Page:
Sin No More

“See, you have been made well. Sin no more, lest a worst thing come upon you.”


This is an easily misunderstood saying of Jesus. I know because I’ve wrestled in confusion over what it means to “sin no more”. It sounds almost like an impossible command.


Honestly, this brings up a lot of questions that I’m still trying to understand, but reading this statement of Jesus in context gives us a good start to understanding this whole “sin no more” business. In fact, it gives us a good start to understanding the gospel. So let’s dive in.


Jesus spoke this to a man He healed from a lifetime of paralysis.


So then, what’s this “worst thing” that Jesus is talking about. As we discovered on Cross Connection (catch the episode here), although some sins have negative health consequences, that’s probably not Jesus’ main focus. Rather, in John 5 Jesus points to a much more serious consequence than poor health: the resurrection of condemnation (cf. John 5:29).


When I read this, it makes me uncomfortable. It makes me realize how serious sin is. And I believe this is the right reaction. Jesus doesn’t want us to be comfortable with sin. He wants us to hate our sinfulness as much as the man hated his illness.


But now we must be very careful. We have sin. It’s a serious problem. We hate it. Now what?


Some would say, “stop sinning”. And so they try. I have. Wake up deciding that today I would “sin no more”, and not much later, I find my self exhausted, defeated, and depressed.


But Jesus presents another way.


He doesn’t command, “sin no more.”


Rather He declares, “See, you have been made well. Sin no more.”


I believe it is vitally important to understand this distinction.


If I am simply told to “sin no more”, I am being told to be someone that I am not. But Jesus knows our natural inclination to evil. Thus Jesus doesn’t command hypocrisy, but He declares, “You’ve been made well.”


Wellness refers to more than just our health. It’s our whole mental-physical-spiritual being. In calling us well, Jesus declares us as resurrected to a new kind of life.


Resurrection is actually the central message of John 5. It was hinted at in the story of Jesus telling the man who had been lying on the ground paralyzed to “get up”. But it becomes even more evident in the teaching of Jesus that follows. Here’s a brief outline:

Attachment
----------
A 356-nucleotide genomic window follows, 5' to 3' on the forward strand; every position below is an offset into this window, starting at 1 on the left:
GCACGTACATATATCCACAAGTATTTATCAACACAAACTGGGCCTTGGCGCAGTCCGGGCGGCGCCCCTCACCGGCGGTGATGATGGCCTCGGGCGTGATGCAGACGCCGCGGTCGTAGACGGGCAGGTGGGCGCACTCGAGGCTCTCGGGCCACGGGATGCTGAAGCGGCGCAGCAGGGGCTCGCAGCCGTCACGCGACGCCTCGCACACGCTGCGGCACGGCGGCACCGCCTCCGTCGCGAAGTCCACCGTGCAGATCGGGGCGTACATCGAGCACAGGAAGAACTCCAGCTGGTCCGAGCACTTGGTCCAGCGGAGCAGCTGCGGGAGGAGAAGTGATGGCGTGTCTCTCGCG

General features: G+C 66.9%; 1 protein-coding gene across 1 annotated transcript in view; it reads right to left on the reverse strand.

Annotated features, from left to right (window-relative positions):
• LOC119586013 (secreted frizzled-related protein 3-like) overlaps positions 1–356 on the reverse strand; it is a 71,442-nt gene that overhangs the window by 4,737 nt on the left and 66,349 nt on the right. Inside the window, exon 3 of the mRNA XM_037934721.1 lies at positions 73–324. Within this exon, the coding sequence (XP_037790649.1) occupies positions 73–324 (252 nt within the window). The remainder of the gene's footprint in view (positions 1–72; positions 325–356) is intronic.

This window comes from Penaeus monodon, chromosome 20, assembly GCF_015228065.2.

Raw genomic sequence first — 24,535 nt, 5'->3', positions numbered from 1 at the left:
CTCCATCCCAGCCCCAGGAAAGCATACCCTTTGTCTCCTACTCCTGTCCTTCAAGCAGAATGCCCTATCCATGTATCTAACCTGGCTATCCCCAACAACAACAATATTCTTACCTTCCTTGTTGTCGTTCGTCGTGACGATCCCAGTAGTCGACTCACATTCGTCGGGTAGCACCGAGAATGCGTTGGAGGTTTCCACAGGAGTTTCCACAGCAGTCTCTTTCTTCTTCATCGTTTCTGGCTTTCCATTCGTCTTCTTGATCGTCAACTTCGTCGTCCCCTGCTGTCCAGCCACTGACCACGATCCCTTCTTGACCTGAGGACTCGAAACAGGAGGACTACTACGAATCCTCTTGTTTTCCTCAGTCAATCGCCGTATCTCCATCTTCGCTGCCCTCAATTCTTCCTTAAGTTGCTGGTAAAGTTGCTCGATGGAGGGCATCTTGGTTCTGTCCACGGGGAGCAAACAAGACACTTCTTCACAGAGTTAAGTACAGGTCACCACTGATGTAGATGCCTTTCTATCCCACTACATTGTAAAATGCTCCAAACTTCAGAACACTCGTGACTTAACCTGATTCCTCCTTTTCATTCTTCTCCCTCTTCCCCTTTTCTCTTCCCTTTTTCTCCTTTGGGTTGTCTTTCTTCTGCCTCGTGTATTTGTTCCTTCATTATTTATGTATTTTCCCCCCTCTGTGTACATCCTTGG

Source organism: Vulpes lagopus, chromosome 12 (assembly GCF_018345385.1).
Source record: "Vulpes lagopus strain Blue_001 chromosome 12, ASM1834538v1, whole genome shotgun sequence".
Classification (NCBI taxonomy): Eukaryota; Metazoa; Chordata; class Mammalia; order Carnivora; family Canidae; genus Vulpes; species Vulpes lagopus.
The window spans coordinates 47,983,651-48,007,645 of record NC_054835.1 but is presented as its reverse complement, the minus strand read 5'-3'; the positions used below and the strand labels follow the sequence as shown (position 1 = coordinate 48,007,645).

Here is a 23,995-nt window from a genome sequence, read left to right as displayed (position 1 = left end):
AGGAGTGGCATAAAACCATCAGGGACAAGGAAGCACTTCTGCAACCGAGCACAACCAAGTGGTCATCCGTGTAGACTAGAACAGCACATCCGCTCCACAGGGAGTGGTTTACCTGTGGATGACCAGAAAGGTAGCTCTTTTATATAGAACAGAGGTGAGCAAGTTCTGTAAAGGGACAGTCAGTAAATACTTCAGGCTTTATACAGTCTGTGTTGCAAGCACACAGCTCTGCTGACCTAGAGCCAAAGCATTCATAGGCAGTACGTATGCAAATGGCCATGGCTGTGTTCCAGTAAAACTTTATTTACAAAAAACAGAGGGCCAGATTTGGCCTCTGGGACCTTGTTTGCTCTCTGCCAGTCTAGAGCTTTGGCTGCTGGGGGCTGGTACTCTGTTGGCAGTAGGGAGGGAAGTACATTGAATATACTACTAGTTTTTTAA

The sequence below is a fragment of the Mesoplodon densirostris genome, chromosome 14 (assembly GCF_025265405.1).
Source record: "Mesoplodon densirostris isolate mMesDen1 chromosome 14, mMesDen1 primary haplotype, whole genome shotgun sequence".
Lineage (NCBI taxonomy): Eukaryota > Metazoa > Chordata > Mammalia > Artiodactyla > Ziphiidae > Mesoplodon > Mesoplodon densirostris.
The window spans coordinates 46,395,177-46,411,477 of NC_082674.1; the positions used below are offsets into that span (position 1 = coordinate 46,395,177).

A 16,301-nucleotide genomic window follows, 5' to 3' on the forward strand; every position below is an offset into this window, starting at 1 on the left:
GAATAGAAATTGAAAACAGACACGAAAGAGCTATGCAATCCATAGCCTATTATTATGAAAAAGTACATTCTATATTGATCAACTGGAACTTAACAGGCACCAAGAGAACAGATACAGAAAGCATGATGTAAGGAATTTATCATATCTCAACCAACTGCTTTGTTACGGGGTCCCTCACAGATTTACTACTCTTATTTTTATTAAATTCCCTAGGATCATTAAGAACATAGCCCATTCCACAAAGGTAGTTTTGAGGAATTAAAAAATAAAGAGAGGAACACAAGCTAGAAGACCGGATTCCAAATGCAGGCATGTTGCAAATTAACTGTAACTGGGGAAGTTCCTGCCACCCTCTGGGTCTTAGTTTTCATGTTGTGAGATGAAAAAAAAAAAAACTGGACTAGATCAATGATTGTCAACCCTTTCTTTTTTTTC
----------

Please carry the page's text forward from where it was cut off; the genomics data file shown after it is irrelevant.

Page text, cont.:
Son does nothing of self, only as sees the Father (John 5:19-20)

Father and Son give life. Son judges. (John 5:21-23)

Son resurrects from death to life (John 5:24)

Son resurrects from death to life (John 5:25)

Father and Son have life. Son judges. (John 5:26-29)

Son does nothing of self, only as hears the Father. (John 5:30)

Notice the structure? In parallel motion, Jesus builds up to His central announcement, “Most assuredly, I say to you, the hour is coming, and now is, when the dead will hear the voice of the Son of God; the those who hear will live” (John 5:25).


The resurrection is a literal future event (‘the hour is coming’), but Jesus announces that it is also a present reality for those who hear Jesus (“and now is”). In other words, “You’ve been made well.”


And now we can begin to see that “sin no more” is simply the outworking of “you’ve been made well”. Jesus is saying that you don’t have to keep living like someone dead in sin, rather you can live like yourself—someone raised from the dead.


Granted, we ought to recognize there’s a difference between having a cough and being paralyzed. Likewise, there’s a difference between having traces of sin remain in your life and having sin reign over your life. We still struggle with sin, but it is no longer the controlling force in our life.


However, just as a healthy man isn’t content to live with a cough, a person made well isn’t comfortable with any trace of sin. Both visit the Physician (see 1 John 2:1).


The words of Jesus have power. They are what pass us from death to life.


I’m convinced I can’t go a day without exposing myself to the Words of Christ. I need to hear from Him who I now am. I need to be reminded that I’ve been made well. I need to be told that I’m free to live like myself, my new self in Christ.

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